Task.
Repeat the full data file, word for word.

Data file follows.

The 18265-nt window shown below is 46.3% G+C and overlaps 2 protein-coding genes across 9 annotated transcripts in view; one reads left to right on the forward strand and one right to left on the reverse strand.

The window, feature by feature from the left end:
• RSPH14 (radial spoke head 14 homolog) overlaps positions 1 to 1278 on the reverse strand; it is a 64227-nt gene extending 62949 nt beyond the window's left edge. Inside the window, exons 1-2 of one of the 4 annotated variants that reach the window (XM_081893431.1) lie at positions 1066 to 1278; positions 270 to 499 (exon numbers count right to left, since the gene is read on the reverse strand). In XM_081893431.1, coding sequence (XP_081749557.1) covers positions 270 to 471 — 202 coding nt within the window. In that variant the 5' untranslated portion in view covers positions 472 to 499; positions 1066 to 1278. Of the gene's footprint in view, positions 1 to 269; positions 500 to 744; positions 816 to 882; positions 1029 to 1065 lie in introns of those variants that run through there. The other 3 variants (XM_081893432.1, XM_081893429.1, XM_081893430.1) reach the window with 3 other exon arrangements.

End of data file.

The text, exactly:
The 18265-nt window shown below is 46.3% G+C and overlaps 2 protein-coding genes across 9 annotated transcripts in view; one reads left to right on the forward strand and one right to left on the reverse strand.

The window, feature by feature from the left end:
• RSPH14 (radial spoke head 14 homolog) overlaps positions 1 to 1278 on the reverse strand; it is a 64227-nt gene extending 62949 nt beyond the window's left edge. Inside the window, exons 1-2 of one of the 4 annotated variants that reach the window (XM_081893431.1) lie at positions 1066 to 1278; positions 270 to 499 (exon numbers count right to left, since the gene is read on the reverse strand). In XM_081893431.1, coding sequence (XP_081749557.1) covers positions 270 to 471 — 202 coding nt within the window. In that variant the 5' untranslated portion in view covers positions 472 to 499; positions 1066 to 1278. Of the gene's footprint in view, positions 1 to 269; positions 500 to 744; positions 816 to 882; positions 1029 to 1065 lie in introns of those variants that run through there. The other 3 variants (XM_081893432.1, XM_081893429.1, XM_081893430.1) reach the window with 3 other exon arrangements.